Today Dälek are sharing a video for the brickyard boom-bap track ‘Decimation (Dis Nation)’ which was directed by Brooks and can be viewed here:

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Initiated before the outbreak of COVID-19, the group briefly put Precipice on hold before returning to inject a newer, more dynamic energy into the album’s songs. The result is a timely work, that is teaming with immediacy.

Precipice was a completely different record pre-pandemic.” MC Dälek explains. “We had been working on the sketch of what the album was going to be at the end of 2019. I think me and (Mike) Manteca had narrowed it down to 17 joints out of the 46 or so that we had started with. Me and Joshua Booth had taken the 17 and really fleshed out the joints. The idea was to bounce them back to Mike and then arrange and write lyrics. 2020 obviously had different plans for everybody. We basically put everything on hold. I ended up doing the MEDITATIONS series that year on my own. I think the catharsis of that project, its rawness, the pandemic, all the death, the social upheaval, everything that went down… when I went back and listened to what we had down… it just wasn’t right anymore, it wasn’t strong enough, it wasn’t heavy enough, it wasn’t angry enough. It just didn’t say what I needed it to say.

With Precipice, Dälek have once again tapped into the heartbeat of the day and used that energy to create a vital statement about the world we live in. Continuing in the long tradition of revolutionary Hip Hop, Precipice builds new cadences born out of tumultuous times.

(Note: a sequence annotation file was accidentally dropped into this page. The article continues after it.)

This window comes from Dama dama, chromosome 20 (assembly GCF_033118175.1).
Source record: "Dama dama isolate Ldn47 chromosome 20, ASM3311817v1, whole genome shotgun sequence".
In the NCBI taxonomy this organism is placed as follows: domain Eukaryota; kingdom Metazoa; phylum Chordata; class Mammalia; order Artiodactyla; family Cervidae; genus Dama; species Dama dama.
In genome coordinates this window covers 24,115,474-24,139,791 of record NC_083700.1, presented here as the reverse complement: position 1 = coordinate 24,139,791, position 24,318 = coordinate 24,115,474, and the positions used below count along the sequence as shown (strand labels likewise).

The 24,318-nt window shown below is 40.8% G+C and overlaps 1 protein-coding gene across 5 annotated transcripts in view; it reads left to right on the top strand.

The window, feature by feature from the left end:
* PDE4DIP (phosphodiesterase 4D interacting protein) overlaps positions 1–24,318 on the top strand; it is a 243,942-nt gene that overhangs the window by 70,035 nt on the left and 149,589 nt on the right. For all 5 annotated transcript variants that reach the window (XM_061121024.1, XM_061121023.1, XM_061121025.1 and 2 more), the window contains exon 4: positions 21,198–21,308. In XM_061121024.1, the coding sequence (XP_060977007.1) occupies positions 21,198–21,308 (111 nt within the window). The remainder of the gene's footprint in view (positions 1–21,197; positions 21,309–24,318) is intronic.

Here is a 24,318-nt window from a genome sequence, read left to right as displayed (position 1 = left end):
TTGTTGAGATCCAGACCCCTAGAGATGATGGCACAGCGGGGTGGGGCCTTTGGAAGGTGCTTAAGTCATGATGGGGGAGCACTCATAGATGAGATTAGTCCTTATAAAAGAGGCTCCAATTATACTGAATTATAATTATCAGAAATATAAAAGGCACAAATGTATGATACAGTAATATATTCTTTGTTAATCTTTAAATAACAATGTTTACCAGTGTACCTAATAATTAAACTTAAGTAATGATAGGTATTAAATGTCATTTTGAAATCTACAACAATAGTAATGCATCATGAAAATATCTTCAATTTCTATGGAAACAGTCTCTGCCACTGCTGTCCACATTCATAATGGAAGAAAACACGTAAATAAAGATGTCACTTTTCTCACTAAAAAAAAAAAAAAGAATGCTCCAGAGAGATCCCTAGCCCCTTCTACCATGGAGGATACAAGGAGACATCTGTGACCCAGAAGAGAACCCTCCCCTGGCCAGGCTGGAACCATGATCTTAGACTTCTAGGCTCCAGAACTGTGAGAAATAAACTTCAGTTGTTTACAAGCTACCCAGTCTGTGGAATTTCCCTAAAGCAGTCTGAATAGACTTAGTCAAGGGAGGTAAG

After decades of challenging and expanding the sonic fabric of Hip Hop itself, giving way to new approaches and possibilities, Dälek is set to take their rightful place as one of the culture’s true innovators.

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Photo Credit: MICHAEL PATRAS

Bisou Records – BIS-019-U-B – 2nd December 2021

Christopher Nosnibor

Maybe it’s because I’m tired, and I’ve had quite a bewildering couple of weeks in terms of dayjob and quite simply life, but this is one of those band bios that leave me wondering quite simply ‘what the fuck?’ and more specifically ‘is this for real?’ Either I’m delirious, or this really is completely off-the-wall nutsness.

The facts, it seems are that The Snobs were ‘Formed by brothers Mad Rabbit (singer and producer) and Duck Feeling (multi-instrumentalist) near Paris’ and that Blend The Horse! was written and recorded between spring 2019 and autumn 2020.

Is this a real band? Then I read that the track ‘Long Winter Evenings’ follows a sonata form blending ethereal singing and a motorik groove’ and that ‘Over a minimalist rhythm section borrowing from Joy Division, Miles Davis and Kraftwerk, The Snobs restate their loyalty to rock music with Tropical Fuck Storm’s sharp guitars. Tropical Fuck Storm sounds like a character from Mark Manning’s warped rock-band novel Get Your Cock Out, and this is surely satire… right? Right?

Nope, it’s just whacky and irreverent, and it reminds me that not so long ago, humour and irony were commonplace, and art was whatever it wanted to be. And so since their formation at the turn of the millennium, The Snobs Have built quite a body of work, with a substantial number of releases recorded in collaboration with artists of various disciplines and styles. Blend The Horse! presents six compositions – bookended by songs that stretch beyond the ten-minute mark – that explore a massive range.